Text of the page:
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Autonomic characterization of non-convulsive seizures based on wrist-worn sensors

Authors:

Abstract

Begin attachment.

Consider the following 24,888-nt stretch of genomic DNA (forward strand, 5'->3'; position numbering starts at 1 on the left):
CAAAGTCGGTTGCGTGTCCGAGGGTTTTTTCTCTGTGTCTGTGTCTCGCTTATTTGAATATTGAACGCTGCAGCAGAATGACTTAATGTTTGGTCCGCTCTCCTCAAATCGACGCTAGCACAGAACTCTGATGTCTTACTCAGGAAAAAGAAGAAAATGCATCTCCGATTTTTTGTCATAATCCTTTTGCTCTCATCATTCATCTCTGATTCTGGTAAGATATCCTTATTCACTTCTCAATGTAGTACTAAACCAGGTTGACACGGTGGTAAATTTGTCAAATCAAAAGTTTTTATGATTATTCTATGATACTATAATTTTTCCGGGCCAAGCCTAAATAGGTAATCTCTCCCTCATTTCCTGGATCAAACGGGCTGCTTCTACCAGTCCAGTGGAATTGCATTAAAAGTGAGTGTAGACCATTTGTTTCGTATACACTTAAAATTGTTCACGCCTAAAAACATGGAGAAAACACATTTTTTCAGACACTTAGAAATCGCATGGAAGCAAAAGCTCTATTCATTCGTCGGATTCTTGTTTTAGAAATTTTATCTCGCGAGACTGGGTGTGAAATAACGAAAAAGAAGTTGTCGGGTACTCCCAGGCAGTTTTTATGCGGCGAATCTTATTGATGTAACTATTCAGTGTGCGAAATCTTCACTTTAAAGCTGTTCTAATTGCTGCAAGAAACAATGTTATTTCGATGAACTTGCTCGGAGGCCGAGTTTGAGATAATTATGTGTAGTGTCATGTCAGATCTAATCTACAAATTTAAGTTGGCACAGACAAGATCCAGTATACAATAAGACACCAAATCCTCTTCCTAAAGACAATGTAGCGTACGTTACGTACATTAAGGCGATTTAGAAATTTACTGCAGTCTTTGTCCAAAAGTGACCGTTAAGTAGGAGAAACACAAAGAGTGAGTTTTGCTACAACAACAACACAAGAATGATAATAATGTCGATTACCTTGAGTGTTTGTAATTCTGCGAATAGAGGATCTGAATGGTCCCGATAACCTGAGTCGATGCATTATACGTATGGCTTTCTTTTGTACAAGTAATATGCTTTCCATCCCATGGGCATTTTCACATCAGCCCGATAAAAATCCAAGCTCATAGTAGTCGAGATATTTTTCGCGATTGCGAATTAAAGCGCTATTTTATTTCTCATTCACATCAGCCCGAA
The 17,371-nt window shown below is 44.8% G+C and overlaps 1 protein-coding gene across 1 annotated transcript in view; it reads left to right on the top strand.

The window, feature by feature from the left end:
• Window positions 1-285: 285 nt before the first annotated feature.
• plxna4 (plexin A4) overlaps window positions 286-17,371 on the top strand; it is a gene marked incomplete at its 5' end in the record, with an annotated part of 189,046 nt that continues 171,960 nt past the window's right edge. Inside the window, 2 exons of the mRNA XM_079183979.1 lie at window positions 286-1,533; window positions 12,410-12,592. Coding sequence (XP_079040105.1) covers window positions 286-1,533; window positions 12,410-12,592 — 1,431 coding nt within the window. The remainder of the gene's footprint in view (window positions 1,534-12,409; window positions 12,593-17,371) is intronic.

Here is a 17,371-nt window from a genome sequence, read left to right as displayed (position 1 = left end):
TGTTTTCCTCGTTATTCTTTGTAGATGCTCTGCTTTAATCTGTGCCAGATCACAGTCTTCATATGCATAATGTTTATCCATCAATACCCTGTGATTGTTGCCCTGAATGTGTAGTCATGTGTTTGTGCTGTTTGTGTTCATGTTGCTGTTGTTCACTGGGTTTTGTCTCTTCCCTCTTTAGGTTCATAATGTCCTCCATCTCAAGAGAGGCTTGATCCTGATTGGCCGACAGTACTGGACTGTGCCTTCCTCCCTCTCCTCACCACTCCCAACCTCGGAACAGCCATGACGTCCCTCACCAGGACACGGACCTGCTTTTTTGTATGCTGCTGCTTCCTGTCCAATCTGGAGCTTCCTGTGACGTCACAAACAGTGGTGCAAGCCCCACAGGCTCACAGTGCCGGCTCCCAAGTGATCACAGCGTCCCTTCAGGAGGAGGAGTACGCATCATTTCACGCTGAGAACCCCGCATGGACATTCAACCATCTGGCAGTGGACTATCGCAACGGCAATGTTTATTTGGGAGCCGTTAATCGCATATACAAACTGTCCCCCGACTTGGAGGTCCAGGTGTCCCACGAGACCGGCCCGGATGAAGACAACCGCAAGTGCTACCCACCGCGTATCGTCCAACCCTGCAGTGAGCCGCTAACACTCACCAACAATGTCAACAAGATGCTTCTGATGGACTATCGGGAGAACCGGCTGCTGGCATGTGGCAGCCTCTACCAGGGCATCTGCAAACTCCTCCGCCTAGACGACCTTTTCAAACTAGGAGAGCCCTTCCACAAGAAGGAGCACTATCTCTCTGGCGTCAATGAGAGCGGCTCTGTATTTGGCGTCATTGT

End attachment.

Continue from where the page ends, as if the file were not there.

Rationale There is a growing need for non-EEG, wearable devices to automatically monitor epileptic seizures in ambulatory settings. Efforts to date have focused on the development of devices to detect convulsive seizures, such as the FDA-approved smart watch Embrace by Empatica (Onorati et al, Epilepsia 2017, 58, 11). However, Embrace was not designed to detect non-convulsive seizures such as focal seizures with impaired awareness (FIAS). Few works have investigated the feasibility of non-convulsive seizure monitoring based on wrist-worn sensors (Thome-Souza et al 2014, AES; Poh et al, Neurology 2012, 78(23); Cogan et al, Int J Neural Syst 2017, 27, 1650031). This work characterizes autonomic changes measured at the wrist at the time of FIAS as a step toward providing a future automated monitor of non-convulsive seizures. Methods A cohort of 3 children and 9 adults (ages: 10 to 52 years, median: 37 years) experienced a total of 40 FIAS in Epilepsy Monitoring Units while wearing the Empatica E4 wristband. The E4’s sensors provided heart rate (HR) from photoplethysmography (PPG), as well as electrodermal activity (EDA) and accelerometer activity. Seizures were clinically labeled using video-EEG. A significant EDA response (EDR) after the seizure onset was detected offline, defined as the EDA level above two times the standard deviation of a 15-sec EDA baseline, drawn 1 min before the seizure. HR patterns 5 seconds before and 10 seconds after the seizure onset were analyzed in the time domain and compared to baseline values (1 min before onset). Results HR data showed an increase around the seizure onset in 80% of the seizures. The derivative of the HR in a 15-sec time window around the seizure onset was significantly higher (mean increase of 4 bpm/s, p< 0.001) than the baseline values. Overall, 11 out of 40 (28%) of the recorded FIAS showed a significant EDR (median amplitude relative increase: 181%). Interestingly, 75% of patients who usually experience both FIAS and generalized seizures exhibited an EDR with their FIAS. The peak of the EDR occurred 5 min (median value, range: 18 secs to 10 min) after the seizure onset and the EDR lasted 11 min (median value, range: 30 secs to 30 min). Conclusions We reported for the first time an analysis of HR and EDA changes related to non-convulsive seizures recorded with the E4 wristband. Most of the FIAS had a statistically significant HR increase around the seizure onset, in line with earlier observations (Cogan et al 2017). The automatic detection of significant EDR’s in our dataset was challenged by night time EDA sleep storm activation observed in the peri-ictal baseline window. The differences in cohort characteristics, sleep storm activity, and computational method may account for the fewer significantly-sized EDR’s found here than observed previously (Thome-Souza et al 2014, Poh et al 2012). A combination of HR and EDA signals could potentially be used for real-time detection of FIAS especially during rest periods. This preliminary analysis lays the groundwork for further work on a non-convulsive seizure detection and classification system with multimodal wearable devices.